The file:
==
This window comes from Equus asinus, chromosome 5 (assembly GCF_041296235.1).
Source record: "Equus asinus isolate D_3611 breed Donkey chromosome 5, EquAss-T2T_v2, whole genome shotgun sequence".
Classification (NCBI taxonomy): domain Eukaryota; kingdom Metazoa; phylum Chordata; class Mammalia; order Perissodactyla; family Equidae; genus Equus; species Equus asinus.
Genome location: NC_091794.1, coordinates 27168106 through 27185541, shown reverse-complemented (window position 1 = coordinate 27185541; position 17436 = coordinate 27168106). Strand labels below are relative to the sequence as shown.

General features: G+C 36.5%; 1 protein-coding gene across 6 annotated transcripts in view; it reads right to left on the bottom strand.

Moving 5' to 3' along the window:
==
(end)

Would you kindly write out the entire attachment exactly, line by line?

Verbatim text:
This window comes from Equus asinus, chromosome 5 (assembly GCF_041296235.1).
Source record: "Equus asinus isolate D_3611 breed Donkey chromosome 5, EquAss-T2T_v2, whole genome shotgun sequence".
Classification (NCBI taxonomy): domain Eukaryota; kingdom Metazoa; phylum Chordata; class Mammalia; order Perissodactyla; family Equidae; genus Equus; species Equus asinus.
Genome location: NC_091794.1, coordinates 27168106 through 27185541, shown reverse-complemented (window position 1 = coordinate 27185541; position 17436 = coordinate 27168106). Strand labels below are relative to the sequence as shown.

General features: G+C 36.5%; 1 protein-coding gene across 6 annotated transcripts in view; it reads right to left on the bottom strand.

Moving 5' to 3' along the window: